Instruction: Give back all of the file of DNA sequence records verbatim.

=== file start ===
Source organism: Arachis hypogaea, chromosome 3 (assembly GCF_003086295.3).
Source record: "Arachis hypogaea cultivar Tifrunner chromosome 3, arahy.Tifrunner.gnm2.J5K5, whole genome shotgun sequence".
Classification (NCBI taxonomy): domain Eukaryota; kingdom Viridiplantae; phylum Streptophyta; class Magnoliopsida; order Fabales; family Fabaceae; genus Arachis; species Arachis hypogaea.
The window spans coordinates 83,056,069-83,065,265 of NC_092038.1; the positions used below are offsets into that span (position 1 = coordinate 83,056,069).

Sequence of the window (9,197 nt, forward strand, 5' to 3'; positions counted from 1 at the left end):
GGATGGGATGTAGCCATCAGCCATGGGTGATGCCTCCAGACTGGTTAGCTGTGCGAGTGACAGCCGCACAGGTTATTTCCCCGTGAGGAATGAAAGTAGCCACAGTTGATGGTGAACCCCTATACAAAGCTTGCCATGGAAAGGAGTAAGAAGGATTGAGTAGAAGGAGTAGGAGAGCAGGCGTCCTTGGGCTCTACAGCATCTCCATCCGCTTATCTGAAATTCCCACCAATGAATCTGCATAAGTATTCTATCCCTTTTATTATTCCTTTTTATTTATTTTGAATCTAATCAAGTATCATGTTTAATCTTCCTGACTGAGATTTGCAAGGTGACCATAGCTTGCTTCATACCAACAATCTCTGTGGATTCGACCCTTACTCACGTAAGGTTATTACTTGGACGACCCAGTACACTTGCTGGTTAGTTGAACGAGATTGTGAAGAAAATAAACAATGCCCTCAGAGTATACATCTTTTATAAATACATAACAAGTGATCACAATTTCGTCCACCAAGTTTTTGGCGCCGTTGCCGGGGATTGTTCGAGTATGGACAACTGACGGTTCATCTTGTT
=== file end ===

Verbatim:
Source organism: Arachis hypogaea, chromosome 3 (assembly GCF_003086295.3).
Source record: "Arachis hypogaea cultivar Tifrunner chromosome 3, arahy.Tifrunner.gnm2.J5K5, whole genome shotgun sequence".
Classification (NCBI taxonomy): domain Eukaryota; kingdom Viridiplantae; phylum Streptophyta; class Magnoliopsida; order Fabales; family Fabaceae; genus Arachis; species Arachis hypogaea.
The window spans coordinates 83,056,069-83,065,265 of NC_092038.1; the positions used below are offsets into that span (position 1 = coordinate 83,056,069).

Sequence of the window (9,197 nt, forward strand, 5' to 3'; positions counted from 1 at the left end):
GGATGGGATGTAGCCATCAGCCATGGGTGATGCCTCCAGACTGGTTAGCTGTGCGAGTGACAGCCGCACAGGTTATTTCCCCGTGAGGAATGAAAGTAGCCACAGTTGATGGTGAACCCCTATACAAAGCTTGCCATGGAAAGGAGTAAGAAGGATTGAGTAGAAGGAGTAGGAGAGCAGGCGTCCTTGGGCTCTACAGCATCTCCATCCGCTTATCTGAAATTCCCACCAATGAATCTGCATAAGTATTCTATCCCTTTTATTATTCCTTTTTATTTATTTTGAATCTAATCAAGTATCATGTTTAATCTTCCTGACTGAGATTTGCAAGGTGACCATAGCTTGCTTCATACCAACAATCTCTGTGGATTCGACCCTTACTCACGTAAGGTTATTACTTGGACGACCCAGTACACTTGCTGGTTAGTTGAACGAGATTGTGAAGAAAATAAACAATGCCCTCAGAGTATACATCTTTTATAAATACATAACAAGTGATCACAATTTCGTCCACCAAGTTTTTGGCGCCGTTGCCGGGGATTGTTCGAGTATGGACAACTGACGGTTCATCTTGTT